Please use this identifier to cite or link to this item: http://hdl.handle.net/2381/35037
Title: The late-glacial (late-Devensian) and post-glacial (Flandrian) diatom assemblages from lochs in northern Scotland.
Authors: Haworth, Elizabeth Y.
Award date: 1974
Presented at: University of Leicester
Abstract: A core from sediments of Loch Sionascaig, north-west Scotland was originally analysed to determine the changes in the late-glacial and post-glacial diatom assemblages. These indicate a trend from diatoms of alkaline assemblages in the late- and early post-glacial to those of acid and unproductive waters. This is apparently a response to changes in soils and vegetation upon the catchment area of the lake. Three diatom assemblage zones have been demonstrated within the late-glacial and zone 2 contains an unusually high proportion of planktonic Cyclotella spp. Three other late-glacial profiles were analysed, from L. Cam and L. Borralan in the same neighbourhood, and L. Tarff in the L. Ness area, to discover 1) whether this zonation applied generally, 2) whether taxa were characteristic of certain parts of the profiles, and 3) if other profiles include a similar planktonic phase. The sites varied in size and morphometry but the three zones could always be distinguished although assemblages differed slightly; none included a high percentage of Cyclotella in zone 2. Closer interval analysis has resulted in recognition of several subzones including one that can be correlated with the Bolling-Allerod stade. Esnvironmental interpretation is based on comparison with modem diatom assemblages and most taxa present in the late-glacial now occur in alkaline, nutrient-rich lakes. The lack of diatom plankton in the late-glacial suggests a similarity with some alpine lakes where diatoms are predominantly benthic. This similarity may have been initially due to severe climate and low nutrient supply. Continuation of this type of assemblages throughout the interstadial and into the early post-glacial suggests that the environment depends on the type of soils, vegetation and the amount of inwash of material into the lakes, rather than on climate.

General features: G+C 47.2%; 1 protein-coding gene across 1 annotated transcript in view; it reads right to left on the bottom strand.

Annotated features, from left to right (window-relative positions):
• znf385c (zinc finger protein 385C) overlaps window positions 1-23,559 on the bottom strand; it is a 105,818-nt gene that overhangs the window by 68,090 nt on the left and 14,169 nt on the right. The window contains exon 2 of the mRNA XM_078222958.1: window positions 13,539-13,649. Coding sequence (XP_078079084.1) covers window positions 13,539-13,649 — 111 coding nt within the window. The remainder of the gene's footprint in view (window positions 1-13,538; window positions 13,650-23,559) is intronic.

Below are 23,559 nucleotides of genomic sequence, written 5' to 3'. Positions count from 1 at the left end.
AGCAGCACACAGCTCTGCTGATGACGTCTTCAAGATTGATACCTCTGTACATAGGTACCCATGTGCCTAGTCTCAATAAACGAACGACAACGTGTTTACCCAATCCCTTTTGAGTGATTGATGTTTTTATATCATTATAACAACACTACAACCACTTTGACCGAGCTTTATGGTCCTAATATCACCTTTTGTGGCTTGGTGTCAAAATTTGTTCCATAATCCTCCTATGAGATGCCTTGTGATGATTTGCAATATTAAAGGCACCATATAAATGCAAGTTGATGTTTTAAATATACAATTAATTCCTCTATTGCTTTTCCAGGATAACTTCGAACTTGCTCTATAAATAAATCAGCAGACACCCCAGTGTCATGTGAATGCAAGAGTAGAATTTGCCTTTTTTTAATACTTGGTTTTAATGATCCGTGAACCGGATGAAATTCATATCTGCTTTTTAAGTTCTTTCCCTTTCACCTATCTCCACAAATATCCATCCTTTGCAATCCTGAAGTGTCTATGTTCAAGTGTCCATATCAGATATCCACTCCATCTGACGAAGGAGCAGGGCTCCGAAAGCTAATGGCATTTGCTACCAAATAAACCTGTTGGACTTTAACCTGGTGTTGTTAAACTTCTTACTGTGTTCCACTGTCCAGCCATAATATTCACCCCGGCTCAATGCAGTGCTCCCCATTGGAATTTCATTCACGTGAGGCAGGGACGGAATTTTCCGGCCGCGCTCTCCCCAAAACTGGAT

Links: http://hdl.handle.net/2381/35037
Type: Thesis
Level: Doctoral
Qualification: Ph.D.
Rights: Copyright © the author. All rights reserved.
Appears in Collections:Theses, Dept. of Geology
Leicester Theses

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